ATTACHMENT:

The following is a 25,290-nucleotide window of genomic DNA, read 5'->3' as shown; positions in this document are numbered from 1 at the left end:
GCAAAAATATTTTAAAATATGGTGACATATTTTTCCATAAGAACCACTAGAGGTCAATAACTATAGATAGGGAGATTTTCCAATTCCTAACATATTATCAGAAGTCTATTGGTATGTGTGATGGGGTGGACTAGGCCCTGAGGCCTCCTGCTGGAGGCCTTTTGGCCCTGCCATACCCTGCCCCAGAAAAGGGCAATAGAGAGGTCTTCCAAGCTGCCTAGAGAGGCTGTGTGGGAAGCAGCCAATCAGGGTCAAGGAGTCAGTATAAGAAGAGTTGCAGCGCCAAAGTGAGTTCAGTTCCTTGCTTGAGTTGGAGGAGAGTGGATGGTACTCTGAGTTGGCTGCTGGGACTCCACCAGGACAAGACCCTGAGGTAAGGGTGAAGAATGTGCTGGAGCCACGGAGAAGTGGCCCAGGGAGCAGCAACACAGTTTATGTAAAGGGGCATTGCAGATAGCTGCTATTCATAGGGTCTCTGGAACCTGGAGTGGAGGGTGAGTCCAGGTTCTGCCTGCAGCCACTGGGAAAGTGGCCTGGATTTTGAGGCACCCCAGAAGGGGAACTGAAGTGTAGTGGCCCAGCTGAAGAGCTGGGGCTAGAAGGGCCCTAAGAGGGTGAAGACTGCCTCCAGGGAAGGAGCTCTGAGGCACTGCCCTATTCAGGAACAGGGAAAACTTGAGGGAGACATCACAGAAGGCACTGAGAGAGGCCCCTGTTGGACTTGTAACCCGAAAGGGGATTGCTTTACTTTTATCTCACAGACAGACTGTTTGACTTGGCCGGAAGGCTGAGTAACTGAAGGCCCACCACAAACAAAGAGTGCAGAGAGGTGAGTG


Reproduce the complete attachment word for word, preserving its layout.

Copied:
The following is a 25,290-nucleotide window of genomic DNA, read 5'->3' as shown; positions in this document are numbered from 1 at the left end:
GCAAAAATATTTTAAAATATGGTGACATATTTTTCCATAAGAACCACTAGAGGTCAATAACTATAGATAGGGAGATTTTCCAATTCCTAACATATTATCAGAAGTCTATTGGTATGTGTGATGGGGTGGACTAGGCCCTGAGGCCTCCTGCTGGAGGCCTTTTGGCCCTGCCATACCCTGCCCCAGAAAAGGGCAATAGAGAGGTCTTCCAAGCTGCCTAGAGAGGCTGTGTGGGAAGCAGCCAATCAGGGTCAAGGAGTCAGTATAAGAAGAGTTGCAGCGCCAAAGTGAGTTCAGTTCCTTGCTTGAGTTGGAGGAGAGTGGATGGTACTCTGAGTTGGCTGCTGGGACTCCACCAGGACAAGACCCTGAGGTAAGGGTGAAGAATGTGCTGGAGCCACGGAGAAGTGGCCCAGGGAGCAGCAACACAGTTTATGTAAAGGGGCATTGCAGATAGCTGCTATTCATAGGGTCTCTGGAACCTGGAGTGGAGGGTGAGTCCAGGTTCTGCCTGCAGCCACTGGGAAAGTGGCCTGGATTTTGAGGCACCCCAGAAGGGGAACTGAAGTGTAGTGGCCCAGCTGAAGAGCTGGGGCTAGAAGGGCCCTAAGAGGGTGAAGACTGCCTCCAGGGAAGGAGCTCTGAGGCACTGCCCTATTCAGGAACAGGGAAAACTTGAGGGAGACATCACAGAAGGCACTGAGAGAGGCCCCTGTTGGACTTGTAACCCGAAAGGGGATTGCTTTACTTTTATCTCACAGACAGACTGTTTGACTTGGCCGGAAGGCTGAGTAACTGAAGGCCCACCACAAACAAAGAGTGCAGAGAGGTGAGTG